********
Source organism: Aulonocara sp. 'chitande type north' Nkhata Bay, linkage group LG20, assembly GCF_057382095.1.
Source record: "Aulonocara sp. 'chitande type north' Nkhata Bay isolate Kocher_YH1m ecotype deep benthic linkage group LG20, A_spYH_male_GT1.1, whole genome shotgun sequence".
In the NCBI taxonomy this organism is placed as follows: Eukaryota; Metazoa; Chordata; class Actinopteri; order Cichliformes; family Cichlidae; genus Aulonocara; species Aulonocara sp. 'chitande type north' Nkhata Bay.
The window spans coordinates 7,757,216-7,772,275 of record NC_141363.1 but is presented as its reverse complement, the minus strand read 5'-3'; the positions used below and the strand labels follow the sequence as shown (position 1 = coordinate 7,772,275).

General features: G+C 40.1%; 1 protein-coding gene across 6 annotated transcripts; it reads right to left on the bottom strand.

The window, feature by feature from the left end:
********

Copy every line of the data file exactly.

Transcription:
Source organism: Aulonocara sp. 'chitande type north' Nkhata Bay, linkage group LG20, assembly GCF_057382095.1.
Source record: "Aulonocara sp. 'chitande type north' Nkhata Bay isolate Kocher_YH1m ecotype deep benthic linkage group LG20, A_spYH_male_GT1.1, whole genome shotgun sequence".
In the NCBI taxonomy this organism is placed as follows: Eukaryota; Metazoa; Chordata; class Actinopteri; order Cichliformes; family Cichlidae; genus Aulonocara; species Aulonocara sp. 'chitande type north' Nkhata Bay.
The window spans coordinates 7,757,216-7,772,275 of record NC_141363.1 but is presented as its reverse complement, the minus strand read 5'-3'; the positions used below and the strand labels follow the sequence as shown (position 1 = coordinate 7,772,275).

General features: G+C 40.1%; 1 protein-coding gene across 6 annotated transcripts; it reads right to left on the bottom strand.

The window, feature by feature from the left end: